After putting together last evening’s carnival posts, I walked outside this morning to find the Q Opinion section of our local Sunday paper devoted to issues of blogging.
Specifically, writer Eric Ferreri poses the question of whether bloggers should have a code of ethics, just like journalists. Martin Kuhn, a former UNC doctoral fellow in media law, presented his own code of ethics here, with an eye toward concerns that libel suits are a real and growing possibility regarding comments made on blogs and message boards.
“There will be a case where a blogger gets socked with a major judgment and loses his home, and it’s going to be a wakeup call for a lot of people out there,” said Robert Cox, founder of the Media Bloggers Association.
“Bloggers think of themselves as writers, not publishers. Very few bloggers have any concept of the legal risk they’re running with their blogs,” said Cox, who created his association in 2004 after The New York Times tried to shut down his blog because it included a satire of that newspaper’s corrections page.
In working toward his doctorate at UNC, Kuhn realized that, for the most part, ethics codes targeted primarily bloggers who acted journalistically, commenting on world affairs and current events and attempting — to varying degrees — to maintain certain ethical standards.
But Kuhn thinks the blogosphere is broader than that. So he devised an ethics code of his own, a set of general principles he thinks all bloggers should follow. They stress openness and personal responsibility, and Kuhn urges bloggers to be “as transparent as possible” by identifying themselves by name and with as much personal information as they’re comfortable with.
The section also cites heavily a survey by the Pew Internet & American Life Project aiming to determine why people blog (about 37% blog mainly about life and experiences, 34% consider themselves journalists, 55% blog with a pseudonym, etc.). The code of ethics issue seems to depend on whether a blogger is simply a public diarist or represents themselves as a journalist.
Props to our colleague, Anton Zuiker and his MisterSugar blog, for his article on the front of the Opinion section entitled, “For conversing by blog, follow the golden rule,” also mirrored here. Anton’s medical and personal blogging is always rich with storytelling and this piece does not disappoint, as he draws parallels between the typewritten letters of his grandfathers and his personal ethics and leadership of local blogging efforts like BlogTogether. Good on ya, Anton!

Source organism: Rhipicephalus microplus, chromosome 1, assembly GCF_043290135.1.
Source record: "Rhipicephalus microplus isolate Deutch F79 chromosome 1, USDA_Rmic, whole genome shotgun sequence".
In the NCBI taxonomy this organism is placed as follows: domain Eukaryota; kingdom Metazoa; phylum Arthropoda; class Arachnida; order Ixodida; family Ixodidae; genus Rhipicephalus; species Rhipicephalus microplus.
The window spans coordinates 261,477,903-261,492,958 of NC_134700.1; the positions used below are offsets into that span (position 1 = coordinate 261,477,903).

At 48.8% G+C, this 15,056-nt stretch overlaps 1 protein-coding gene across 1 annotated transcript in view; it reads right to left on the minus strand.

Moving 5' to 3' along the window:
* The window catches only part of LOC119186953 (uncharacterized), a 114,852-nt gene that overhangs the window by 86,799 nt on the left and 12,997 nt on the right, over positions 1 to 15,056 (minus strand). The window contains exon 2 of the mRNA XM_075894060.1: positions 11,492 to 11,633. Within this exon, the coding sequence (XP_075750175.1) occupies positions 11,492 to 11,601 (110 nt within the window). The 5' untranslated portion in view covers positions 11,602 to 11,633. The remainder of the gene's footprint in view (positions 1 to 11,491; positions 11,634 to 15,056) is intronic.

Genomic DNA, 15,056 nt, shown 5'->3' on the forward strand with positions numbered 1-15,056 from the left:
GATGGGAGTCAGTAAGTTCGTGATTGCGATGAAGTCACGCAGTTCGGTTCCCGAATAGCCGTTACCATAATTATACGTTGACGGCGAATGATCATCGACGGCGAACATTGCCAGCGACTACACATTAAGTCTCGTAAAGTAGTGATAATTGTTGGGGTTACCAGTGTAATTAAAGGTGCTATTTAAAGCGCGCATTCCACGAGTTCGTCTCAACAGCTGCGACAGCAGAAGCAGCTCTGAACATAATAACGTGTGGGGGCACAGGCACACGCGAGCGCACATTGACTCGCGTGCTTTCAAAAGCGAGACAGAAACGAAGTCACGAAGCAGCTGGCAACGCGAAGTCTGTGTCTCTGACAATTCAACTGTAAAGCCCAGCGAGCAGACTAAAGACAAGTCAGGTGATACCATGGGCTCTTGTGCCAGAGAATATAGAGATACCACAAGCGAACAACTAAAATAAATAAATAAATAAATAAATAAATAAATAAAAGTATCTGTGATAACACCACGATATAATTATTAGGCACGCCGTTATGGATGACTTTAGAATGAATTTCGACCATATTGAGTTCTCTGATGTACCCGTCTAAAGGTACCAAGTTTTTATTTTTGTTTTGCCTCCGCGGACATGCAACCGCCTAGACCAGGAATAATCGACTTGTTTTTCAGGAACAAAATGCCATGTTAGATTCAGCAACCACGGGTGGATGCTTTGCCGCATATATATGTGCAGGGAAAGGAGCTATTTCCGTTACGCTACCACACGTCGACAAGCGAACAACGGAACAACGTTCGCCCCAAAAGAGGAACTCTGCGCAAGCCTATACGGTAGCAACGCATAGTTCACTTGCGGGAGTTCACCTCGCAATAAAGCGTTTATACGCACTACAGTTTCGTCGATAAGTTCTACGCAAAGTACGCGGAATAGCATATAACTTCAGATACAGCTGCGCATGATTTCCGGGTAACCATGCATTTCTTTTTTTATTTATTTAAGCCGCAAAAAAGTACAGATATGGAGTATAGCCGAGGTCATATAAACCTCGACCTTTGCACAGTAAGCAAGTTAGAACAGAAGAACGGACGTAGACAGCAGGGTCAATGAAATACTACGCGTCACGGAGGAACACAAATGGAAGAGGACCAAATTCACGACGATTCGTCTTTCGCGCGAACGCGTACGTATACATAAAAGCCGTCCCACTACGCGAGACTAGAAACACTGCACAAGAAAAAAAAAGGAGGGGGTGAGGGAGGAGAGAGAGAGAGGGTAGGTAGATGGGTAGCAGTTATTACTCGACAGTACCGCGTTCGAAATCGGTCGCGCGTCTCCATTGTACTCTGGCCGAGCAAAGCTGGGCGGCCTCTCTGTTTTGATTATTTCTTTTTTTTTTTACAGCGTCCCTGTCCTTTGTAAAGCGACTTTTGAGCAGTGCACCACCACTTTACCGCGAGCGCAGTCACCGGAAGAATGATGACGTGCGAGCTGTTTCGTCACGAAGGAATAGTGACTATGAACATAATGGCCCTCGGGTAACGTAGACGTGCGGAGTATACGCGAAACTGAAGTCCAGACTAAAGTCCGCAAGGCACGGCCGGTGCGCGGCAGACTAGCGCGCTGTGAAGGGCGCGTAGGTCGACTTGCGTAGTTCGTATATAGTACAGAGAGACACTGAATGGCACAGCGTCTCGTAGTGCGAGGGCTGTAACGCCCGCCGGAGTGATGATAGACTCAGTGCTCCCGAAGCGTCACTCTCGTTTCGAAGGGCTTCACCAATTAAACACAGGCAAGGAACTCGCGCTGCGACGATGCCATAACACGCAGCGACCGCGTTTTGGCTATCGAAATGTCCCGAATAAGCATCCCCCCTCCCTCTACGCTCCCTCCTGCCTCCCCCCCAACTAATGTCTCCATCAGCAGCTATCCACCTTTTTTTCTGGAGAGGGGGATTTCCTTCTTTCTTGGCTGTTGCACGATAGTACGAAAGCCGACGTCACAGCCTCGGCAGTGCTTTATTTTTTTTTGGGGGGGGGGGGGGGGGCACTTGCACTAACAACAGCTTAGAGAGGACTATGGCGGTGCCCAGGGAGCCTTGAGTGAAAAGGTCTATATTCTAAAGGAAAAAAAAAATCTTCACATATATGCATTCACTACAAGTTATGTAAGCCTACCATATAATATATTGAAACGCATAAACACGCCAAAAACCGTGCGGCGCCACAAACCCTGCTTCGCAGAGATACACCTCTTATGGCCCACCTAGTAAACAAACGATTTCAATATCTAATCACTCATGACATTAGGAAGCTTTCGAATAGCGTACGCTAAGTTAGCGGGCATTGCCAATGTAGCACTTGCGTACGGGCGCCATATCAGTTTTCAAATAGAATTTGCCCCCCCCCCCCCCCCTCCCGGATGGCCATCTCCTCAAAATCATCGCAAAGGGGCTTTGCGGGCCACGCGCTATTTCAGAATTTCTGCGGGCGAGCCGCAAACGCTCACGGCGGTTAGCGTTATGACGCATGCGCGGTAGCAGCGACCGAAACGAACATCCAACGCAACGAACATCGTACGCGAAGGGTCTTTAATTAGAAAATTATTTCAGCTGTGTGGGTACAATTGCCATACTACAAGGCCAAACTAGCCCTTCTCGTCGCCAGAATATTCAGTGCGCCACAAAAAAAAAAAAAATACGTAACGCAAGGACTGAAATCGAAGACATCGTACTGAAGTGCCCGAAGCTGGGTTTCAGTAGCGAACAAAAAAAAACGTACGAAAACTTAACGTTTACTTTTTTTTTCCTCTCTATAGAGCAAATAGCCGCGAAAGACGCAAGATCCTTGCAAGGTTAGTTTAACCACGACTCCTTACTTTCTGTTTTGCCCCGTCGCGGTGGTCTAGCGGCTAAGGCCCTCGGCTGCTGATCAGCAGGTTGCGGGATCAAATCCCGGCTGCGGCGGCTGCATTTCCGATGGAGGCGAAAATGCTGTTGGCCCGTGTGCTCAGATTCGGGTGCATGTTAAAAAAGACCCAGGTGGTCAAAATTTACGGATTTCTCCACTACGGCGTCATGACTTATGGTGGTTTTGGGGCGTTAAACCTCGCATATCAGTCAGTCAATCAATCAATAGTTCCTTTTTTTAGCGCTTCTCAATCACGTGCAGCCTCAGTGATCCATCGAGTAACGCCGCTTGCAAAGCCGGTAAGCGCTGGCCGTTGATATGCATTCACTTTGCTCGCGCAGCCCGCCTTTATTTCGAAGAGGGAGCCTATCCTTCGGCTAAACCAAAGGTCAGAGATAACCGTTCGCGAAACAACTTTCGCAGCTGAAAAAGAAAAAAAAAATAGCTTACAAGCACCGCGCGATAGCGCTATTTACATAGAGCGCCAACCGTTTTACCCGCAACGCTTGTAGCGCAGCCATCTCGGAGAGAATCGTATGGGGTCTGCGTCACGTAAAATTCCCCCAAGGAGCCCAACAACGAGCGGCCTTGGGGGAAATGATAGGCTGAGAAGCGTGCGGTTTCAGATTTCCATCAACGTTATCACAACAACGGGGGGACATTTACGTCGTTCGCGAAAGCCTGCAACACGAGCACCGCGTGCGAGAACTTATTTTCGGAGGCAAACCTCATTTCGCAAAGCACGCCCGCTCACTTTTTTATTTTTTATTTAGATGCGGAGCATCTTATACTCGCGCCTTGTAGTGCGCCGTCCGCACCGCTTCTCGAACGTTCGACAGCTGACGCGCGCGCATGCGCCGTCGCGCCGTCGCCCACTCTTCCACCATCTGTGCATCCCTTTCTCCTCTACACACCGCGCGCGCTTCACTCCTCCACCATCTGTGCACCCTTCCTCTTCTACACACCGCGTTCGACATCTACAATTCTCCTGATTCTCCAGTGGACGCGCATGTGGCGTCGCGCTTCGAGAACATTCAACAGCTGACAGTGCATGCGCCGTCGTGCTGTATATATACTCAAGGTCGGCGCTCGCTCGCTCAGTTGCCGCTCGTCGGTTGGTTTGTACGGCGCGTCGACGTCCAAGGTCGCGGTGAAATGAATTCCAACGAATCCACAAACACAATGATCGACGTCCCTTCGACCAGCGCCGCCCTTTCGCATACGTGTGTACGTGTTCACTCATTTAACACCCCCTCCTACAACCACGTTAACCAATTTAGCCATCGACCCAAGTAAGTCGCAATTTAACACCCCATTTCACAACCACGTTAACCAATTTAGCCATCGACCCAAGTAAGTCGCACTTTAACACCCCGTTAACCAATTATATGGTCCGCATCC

Zuiker provides the most lucid paragraph of the entire discussion on a blogger code of ethics:
But we haven’t agreed on a blogger code of ethics, and we never will. That’s because anyone can be a blogger, and a blogger can be anyone. In America, we don’t require artists or novelists or songwriters or talk show hosts or cell phone conversationalists to swear on a code of ethics for their chosen medium of expression. Don’t think that bloggers will be the first.
Other local blogs mentioned are:
Tire Shop, by Nancy Baker, an attempt “to get to know other malcontents in my profession (art).”
Raleighing, by Chris Anderson, “a blog about events and changes in Raleigh.”
Raleigh Eco News, by Sue Sturgis, who writes about Raleigh environmental news. As a freelance writer and blogger who is a “real” journalist, Sue has had some excellent coverage of the Apex chemical fire on the blog and in local publications.
Endangered Durham, by Dr Gary Kueber, is a photography-dense public service on the city’s architectural history juxtaposed with current images and discussions of land use. This is a gem of a site I had not known previously, but will be sure to bookmark.
I’ll be sure to keep tabs throughout the week on the open forum discussion run by the News & Observer on whether bloggers should have unlimited free speech or should they abide by some rules.
Many thanks to the N&O for giving so much print to the blogosphere.